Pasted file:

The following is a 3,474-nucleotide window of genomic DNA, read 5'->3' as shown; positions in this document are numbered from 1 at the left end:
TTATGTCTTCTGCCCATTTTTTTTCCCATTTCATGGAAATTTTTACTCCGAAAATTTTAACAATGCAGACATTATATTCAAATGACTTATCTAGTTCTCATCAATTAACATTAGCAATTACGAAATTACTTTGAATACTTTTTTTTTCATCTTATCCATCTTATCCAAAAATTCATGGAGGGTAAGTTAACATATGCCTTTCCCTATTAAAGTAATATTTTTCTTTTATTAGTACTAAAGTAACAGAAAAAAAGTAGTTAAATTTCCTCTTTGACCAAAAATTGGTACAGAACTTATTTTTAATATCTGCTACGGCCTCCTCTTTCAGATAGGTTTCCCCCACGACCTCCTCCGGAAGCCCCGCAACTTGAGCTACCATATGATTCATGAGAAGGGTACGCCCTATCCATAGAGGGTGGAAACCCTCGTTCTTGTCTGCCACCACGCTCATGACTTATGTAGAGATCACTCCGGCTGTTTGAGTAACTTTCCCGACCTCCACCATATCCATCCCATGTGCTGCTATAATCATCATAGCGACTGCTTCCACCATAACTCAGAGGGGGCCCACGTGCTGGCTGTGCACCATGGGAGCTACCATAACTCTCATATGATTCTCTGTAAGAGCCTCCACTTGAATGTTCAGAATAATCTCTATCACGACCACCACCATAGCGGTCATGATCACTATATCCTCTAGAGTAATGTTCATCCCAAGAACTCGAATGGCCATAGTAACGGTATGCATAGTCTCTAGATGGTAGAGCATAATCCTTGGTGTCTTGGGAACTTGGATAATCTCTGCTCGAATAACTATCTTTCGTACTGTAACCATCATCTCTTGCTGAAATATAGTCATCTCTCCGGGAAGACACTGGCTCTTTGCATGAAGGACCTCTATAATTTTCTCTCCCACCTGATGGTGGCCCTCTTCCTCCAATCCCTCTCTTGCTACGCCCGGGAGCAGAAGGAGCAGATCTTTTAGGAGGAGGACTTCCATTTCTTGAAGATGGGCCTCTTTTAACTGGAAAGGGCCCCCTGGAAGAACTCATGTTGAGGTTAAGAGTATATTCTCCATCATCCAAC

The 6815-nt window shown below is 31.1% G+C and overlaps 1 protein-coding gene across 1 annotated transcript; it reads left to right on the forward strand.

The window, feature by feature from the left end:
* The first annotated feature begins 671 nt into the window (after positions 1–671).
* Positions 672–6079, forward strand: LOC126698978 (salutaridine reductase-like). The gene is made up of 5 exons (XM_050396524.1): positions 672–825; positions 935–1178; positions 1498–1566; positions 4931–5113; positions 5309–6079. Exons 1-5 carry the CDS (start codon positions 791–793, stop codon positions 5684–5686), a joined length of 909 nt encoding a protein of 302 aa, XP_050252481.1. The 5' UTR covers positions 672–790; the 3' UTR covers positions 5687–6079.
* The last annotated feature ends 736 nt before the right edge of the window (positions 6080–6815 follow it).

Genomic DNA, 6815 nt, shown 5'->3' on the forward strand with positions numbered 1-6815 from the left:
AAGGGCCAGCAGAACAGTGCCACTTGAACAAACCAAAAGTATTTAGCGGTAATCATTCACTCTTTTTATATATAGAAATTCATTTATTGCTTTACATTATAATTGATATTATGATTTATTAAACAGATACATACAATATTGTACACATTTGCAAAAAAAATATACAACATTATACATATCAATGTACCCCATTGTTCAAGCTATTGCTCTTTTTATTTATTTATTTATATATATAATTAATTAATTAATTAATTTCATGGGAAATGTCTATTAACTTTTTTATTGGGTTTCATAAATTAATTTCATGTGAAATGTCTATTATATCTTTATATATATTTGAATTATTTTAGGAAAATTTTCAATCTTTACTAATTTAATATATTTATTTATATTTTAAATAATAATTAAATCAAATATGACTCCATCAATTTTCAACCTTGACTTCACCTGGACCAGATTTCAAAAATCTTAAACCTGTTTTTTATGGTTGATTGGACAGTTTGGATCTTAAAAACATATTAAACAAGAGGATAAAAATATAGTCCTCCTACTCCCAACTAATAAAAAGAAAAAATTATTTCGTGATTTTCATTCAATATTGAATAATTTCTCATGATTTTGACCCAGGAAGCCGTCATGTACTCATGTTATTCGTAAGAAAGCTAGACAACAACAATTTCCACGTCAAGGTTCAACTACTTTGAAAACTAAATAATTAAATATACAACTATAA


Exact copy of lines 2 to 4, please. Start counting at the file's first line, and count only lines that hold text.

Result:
TTATGTCTTCTGCCCATTTTTTTTCCCATTTCATGGAAATTTTTACTCCGAAAATTTTAACAATGCAGACATTATATTCAAATGACTTATCTAGTTCTCATCAATTAACATTAGCAATTACGAAATTACTTTGAATACTTTTTTTTTCATCTTATCCATCTTATCCAAAAATTCATGGAGGGTAAGTTAACATATGCCTTTCCCTATTAAAGTAATATTTTTCTTTTATTAGTACTAAAGTAACAGAAAAAAAGTAGTTAAATTTCCTCTTTGACCAAAAATTGGTACAGAACTTATTTTTAATATCTGCTACGGCCTCCTCTTTCAGATAGGTTTCCCCCACGACCTCCTCCGGAAGCCCCGCAACTTGAGCTACCATATGATTCATGAGAAGGGTACGCCCTATCCATAGAGGGTGGAAACCCTCGTTCTTGTCTGCCACCACGCTCATGACTTATGTAGAGATCACTCCGGCTGTTTGAGTAACTTTCCCGACCTCCACCATATCCATCCCATGTGCTGCTATAATCATCATAGCGACTGCTTCCACCATAACTCAGAGGGGGCCCACGTGCTGGCTGTGCACCATGGGAGCTACCATAACTCTCATATGATTCTCTGTAAGAGCCTCCACTTGAATGTTCAGAATAATCTCTATCACGACCACCACCATAGCGGTCATGATCACTATATCCTCTAGAGTAATGTTCATCCCAAGAACTCGAATGGCCATAGTAACGGTATGCATAGTCTCTAGATGGTAGAGCATAATCCTTGGTGTCTTGGGAACTTGGATAATCTCTGCTCGAATAACTATCTTTCGTACTGTAACCATCATCTCTTGCTGAAATATAGTCATCTCTCCGGGAAGACACTGGCTCTTTGCATGAAGGACCTCTATAATTTTCTCTCCCACCTGATGGTGGCCCTCTTCCTCCAATCCCTCTCTTGCTACGCCCGGGAGCAGAAGGAGCAGATCTTTTAGGAGGAGGACTTCCATTTCTTGAAGATGGGCCTCTTTTAACTGGAAAGGGCCCCCTGGAAGAACTCATGTTGAGGTTAAGAGTATATTCTCCATCATCCAAC

The 6815-nt window shown below is 31.1% G+C and overlaps 1 protein-coding gene across 1 annotated transcript; it reads left to right on the forward strand.

The window, feature by feature from the left end: